Social Inclusion at School

I follow a an amazing blog, Diary of a Mom, probably one of the most thoughtful and insightful bloggers about autism that I have ever encountered. Currently she has been posting a lot about transitioning her daughter to a new school next year, and is questioning how inclusion is done in her experience.

All of her posts are worthy of reading, but this one in particular is phenomenal. My favorite quote from it is:
“But above all, we want to ensure that we’re not engaging in symbolic inclusion at her expense. That we’re giving her opportunities for the real connections and real relationships that she so obviously craves.”

For years, we have worked very hard to have a supportive team for our son. Yet his social life is very lacking. His classmates haven’t invited him to a party in years. The one that was playing online games with him and having the odd play date with him has chosen NT kids to hang around with instead.

The parents are worse. One went so far as to turn her back to me while speaking with all the other moms at a field trip.

A few months ago, he told me that most days he only talks to the grown ups at school. He often doesn’t say more than “Hi.” to his classmates and they to him.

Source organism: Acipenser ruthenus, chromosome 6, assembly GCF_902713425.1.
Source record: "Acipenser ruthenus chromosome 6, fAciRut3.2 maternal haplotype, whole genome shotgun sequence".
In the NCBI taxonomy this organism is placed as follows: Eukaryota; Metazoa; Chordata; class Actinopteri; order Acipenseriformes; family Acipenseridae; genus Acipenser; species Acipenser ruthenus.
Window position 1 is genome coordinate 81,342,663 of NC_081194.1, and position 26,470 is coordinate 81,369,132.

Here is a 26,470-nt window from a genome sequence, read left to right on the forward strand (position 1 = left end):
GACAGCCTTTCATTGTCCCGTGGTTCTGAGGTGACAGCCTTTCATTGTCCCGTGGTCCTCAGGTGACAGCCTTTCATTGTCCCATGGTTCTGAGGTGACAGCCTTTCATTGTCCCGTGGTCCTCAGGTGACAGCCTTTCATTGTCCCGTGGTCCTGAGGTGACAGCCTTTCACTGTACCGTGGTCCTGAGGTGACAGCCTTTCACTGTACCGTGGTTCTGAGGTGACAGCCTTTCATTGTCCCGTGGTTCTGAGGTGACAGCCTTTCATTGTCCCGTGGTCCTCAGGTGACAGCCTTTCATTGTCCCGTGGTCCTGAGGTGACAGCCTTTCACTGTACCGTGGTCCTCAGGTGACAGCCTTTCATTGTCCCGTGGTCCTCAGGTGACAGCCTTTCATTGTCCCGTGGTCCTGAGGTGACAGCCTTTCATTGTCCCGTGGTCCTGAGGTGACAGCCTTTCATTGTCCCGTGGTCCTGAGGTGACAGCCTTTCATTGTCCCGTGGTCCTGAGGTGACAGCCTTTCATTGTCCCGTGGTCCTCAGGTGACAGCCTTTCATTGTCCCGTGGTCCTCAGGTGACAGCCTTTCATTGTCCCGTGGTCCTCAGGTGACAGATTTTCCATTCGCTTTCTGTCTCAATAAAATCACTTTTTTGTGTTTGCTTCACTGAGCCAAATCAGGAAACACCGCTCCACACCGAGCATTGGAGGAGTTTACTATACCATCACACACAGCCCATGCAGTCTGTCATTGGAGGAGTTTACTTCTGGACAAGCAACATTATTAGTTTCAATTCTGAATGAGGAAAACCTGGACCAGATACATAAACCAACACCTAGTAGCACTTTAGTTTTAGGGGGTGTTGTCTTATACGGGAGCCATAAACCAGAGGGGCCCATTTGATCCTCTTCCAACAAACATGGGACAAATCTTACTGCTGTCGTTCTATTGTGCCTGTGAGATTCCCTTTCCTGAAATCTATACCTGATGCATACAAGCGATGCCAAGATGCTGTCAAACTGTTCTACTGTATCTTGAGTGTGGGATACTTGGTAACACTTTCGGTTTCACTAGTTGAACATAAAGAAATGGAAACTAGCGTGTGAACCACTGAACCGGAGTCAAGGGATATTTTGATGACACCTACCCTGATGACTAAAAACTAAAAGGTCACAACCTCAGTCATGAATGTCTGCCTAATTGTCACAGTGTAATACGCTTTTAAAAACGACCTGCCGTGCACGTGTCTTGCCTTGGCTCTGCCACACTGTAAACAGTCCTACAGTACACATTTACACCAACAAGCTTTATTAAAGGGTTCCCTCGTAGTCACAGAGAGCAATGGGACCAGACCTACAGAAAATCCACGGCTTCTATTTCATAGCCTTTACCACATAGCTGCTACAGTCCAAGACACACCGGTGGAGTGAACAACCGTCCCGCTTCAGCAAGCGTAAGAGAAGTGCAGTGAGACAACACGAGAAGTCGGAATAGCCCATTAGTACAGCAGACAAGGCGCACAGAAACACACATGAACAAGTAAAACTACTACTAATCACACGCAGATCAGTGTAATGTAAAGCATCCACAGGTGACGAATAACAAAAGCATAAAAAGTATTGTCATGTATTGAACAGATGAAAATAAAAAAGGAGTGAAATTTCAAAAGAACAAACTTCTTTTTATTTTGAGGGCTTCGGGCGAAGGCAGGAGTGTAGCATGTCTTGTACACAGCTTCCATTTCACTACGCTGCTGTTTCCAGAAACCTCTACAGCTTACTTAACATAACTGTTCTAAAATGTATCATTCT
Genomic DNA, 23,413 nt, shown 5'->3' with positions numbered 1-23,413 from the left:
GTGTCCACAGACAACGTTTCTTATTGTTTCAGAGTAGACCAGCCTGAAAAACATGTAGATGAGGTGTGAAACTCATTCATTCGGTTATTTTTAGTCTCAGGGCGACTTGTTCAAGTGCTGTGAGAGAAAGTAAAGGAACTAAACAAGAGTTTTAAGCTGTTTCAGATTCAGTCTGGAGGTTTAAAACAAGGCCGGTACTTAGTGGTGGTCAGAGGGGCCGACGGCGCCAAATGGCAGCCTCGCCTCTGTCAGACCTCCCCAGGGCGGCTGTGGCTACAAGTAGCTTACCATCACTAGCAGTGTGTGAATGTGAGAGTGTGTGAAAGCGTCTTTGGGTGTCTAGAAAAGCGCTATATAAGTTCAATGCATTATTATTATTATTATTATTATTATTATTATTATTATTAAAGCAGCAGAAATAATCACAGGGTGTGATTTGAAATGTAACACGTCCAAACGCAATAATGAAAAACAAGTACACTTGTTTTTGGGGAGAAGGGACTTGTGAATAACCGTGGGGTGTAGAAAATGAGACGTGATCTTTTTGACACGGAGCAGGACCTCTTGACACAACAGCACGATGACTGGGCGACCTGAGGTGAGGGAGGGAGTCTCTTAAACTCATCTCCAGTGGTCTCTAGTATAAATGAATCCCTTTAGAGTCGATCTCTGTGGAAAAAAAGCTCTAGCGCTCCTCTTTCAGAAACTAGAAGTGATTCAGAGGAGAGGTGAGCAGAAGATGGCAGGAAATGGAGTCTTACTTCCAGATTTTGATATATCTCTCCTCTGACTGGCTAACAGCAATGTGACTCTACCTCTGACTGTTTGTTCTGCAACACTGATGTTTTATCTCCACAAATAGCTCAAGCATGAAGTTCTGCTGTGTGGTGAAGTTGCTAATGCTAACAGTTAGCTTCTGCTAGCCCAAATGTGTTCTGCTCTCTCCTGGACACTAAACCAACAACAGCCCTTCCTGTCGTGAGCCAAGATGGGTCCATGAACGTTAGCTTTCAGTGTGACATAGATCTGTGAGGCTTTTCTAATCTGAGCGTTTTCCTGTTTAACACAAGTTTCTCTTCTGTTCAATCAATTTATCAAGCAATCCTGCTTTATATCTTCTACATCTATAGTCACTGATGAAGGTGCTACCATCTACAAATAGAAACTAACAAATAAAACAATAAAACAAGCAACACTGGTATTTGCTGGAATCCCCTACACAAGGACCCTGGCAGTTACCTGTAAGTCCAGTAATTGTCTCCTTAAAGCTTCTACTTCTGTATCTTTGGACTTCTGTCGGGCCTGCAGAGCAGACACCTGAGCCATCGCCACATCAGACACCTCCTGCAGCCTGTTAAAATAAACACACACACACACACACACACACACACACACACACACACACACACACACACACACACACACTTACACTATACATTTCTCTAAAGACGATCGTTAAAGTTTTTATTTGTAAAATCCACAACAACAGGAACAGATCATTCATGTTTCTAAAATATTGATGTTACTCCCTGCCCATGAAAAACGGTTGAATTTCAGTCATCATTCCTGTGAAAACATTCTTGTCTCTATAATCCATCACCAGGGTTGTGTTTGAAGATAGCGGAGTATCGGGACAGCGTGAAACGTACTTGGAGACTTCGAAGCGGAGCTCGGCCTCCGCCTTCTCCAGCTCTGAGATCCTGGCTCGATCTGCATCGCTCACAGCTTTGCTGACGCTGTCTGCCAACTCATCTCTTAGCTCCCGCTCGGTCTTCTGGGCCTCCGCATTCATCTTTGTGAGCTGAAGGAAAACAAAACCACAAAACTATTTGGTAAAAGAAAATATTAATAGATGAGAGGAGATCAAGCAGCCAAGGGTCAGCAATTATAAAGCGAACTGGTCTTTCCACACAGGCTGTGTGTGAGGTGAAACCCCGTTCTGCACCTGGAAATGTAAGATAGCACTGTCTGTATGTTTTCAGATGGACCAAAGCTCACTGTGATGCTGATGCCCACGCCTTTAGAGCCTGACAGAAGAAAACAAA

In that kind of environment, how can his social skills possibly grow?

To again quote from that same post, “Geographical inclusion is not inclusion.”

The answer is clear: he needs to be in a social environment of his peers. Not a large group of NT peers, but a smaller group of other children with similar challenges. And facilitated social interaction, led by someone who truly knows how to teach them to interact.

If only it were that easy though. In our area, the only chance at a public education like that is to put him in an ME (multiple exceptionality) class. If we could find a space. But as a gifted student, that would not be the best fit. Maybe we could put him in the gifted program. If we could find a suitable method of transporting him there. And if we could get a guarantee of some EA support.

If we could find a local private school that suits our needs, and if it fit in our budget that might work too. So far, our research has only turned up one, and we question the appropriateness of it after conversations with the mothers of at least three different former students. I’m not interested in putting myself in the path of a lawsuit for not following the rules, or choosing to go elsewhere.

That’s a lot of “if’s”, with no real solution. Yet. As a mom of a child with autism, I will always keep looking, keep trying and keep hoping.

I have been told by two separate families that the local high school is well equipped and the SERTs are phenomenal. But again, will we just be including him for the sake of inclusion? Will he truly get the social supports that he needs. Or will he be cast adrift, forever on the outside. Always looking in the window but without the keys to get inside?

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